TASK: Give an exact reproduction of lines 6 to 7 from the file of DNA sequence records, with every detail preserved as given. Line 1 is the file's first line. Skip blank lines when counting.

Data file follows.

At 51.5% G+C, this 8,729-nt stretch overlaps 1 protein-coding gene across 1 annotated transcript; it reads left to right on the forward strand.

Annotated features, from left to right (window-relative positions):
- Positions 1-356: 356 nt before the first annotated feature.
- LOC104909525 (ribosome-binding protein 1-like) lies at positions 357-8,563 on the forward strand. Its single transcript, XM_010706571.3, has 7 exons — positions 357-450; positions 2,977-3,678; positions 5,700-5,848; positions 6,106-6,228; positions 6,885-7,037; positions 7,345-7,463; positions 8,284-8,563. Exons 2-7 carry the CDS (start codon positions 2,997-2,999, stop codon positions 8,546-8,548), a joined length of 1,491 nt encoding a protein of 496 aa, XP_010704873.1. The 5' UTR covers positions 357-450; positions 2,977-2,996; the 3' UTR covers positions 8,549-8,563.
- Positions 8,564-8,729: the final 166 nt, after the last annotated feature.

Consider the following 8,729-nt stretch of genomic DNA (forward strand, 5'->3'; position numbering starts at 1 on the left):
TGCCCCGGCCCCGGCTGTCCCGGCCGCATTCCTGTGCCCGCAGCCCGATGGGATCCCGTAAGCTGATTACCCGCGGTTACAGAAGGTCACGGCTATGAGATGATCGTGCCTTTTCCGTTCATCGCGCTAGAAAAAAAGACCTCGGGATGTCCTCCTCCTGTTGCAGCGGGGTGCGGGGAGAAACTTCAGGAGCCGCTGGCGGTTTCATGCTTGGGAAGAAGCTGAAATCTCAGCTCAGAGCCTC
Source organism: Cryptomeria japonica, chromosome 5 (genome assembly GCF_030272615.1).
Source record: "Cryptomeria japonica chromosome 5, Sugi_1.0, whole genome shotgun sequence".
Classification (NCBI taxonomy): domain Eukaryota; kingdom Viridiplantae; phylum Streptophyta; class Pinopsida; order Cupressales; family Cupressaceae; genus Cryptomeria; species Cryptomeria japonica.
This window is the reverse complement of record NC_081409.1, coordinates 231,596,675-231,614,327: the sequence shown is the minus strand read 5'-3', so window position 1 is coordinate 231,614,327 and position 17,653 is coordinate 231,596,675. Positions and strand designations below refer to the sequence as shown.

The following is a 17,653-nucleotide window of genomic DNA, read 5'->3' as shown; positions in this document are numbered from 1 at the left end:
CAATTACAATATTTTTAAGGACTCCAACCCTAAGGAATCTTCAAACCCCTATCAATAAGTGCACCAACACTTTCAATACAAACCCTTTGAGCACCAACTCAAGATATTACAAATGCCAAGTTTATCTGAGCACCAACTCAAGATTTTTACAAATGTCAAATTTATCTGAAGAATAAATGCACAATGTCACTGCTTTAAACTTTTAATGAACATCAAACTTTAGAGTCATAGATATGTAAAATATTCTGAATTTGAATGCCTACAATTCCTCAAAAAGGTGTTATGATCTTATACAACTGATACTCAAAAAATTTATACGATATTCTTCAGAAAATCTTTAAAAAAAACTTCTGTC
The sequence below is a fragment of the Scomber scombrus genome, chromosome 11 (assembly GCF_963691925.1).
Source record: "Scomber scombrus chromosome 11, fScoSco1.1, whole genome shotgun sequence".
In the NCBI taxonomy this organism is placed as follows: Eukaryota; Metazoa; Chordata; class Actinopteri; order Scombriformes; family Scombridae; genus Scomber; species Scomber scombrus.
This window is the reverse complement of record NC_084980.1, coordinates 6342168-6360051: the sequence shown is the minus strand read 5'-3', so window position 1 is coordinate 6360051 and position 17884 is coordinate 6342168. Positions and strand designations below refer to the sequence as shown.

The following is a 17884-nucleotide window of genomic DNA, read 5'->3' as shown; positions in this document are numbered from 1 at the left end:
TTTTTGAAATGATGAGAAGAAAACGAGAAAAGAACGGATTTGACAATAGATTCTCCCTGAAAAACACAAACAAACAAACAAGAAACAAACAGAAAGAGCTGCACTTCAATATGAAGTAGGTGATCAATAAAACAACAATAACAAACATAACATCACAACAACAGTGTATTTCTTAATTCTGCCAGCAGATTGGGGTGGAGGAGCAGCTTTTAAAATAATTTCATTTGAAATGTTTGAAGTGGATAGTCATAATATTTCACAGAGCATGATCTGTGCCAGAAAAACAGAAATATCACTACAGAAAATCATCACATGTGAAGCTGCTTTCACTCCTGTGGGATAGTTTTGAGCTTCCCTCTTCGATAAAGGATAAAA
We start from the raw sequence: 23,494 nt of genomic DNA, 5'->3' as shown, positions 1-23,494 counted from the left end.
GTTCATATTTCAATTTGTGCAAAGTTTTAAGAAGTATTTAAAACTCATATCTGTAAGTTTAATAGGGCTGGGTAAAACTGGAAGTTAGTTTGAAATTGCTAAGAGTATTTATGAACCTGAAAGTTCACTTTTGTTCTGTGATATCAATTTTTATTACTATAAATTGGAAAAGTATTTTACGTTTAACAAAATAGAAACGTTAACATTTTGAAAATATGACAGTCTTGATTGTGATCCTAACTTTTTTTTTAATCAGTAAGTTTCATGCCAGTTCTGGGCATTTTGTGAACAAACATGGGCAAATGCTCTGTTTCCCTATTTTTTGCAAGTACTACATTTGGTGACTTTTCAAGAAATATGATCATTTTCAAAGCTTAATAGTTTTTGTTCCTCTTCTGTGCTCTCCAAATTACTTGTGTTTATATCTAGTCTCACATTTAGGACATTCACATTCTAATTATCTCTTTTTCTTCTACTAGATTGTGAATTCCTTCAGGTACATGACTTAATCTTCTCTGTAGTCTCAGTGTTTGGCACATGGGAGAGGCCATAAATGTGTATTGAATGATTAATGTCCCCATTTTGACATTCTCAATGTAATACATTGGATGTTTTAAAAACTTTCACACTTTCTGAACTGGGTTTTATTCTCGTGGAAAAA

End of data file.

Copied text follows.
Consider the following 8,729-nt stretch of genomic DNA (forward strand, 5'->3'; position numbering starts at 1 on the left):
TGCCCCGGCCCCGGCTGTCCCGGCCGCATTCCTGTGCCCGCAGCCCGATGGGATCCCGTAAGCTGATTACCCGCGGTTACAGAAGGTCACGGCTATGAGATGATCGTGCCTTTTCCGTTCATCGCGCTAGAAAAAAAGACCTCGGGATGTCCTCCTCCTGTTGCAGCGGGGTGCGGGGAGAAACTTCAGGAGCCGCTGGCGGTTTCATGCTTGGGAAGAAGCTGAAATCTCAGCTCAGAGCCTC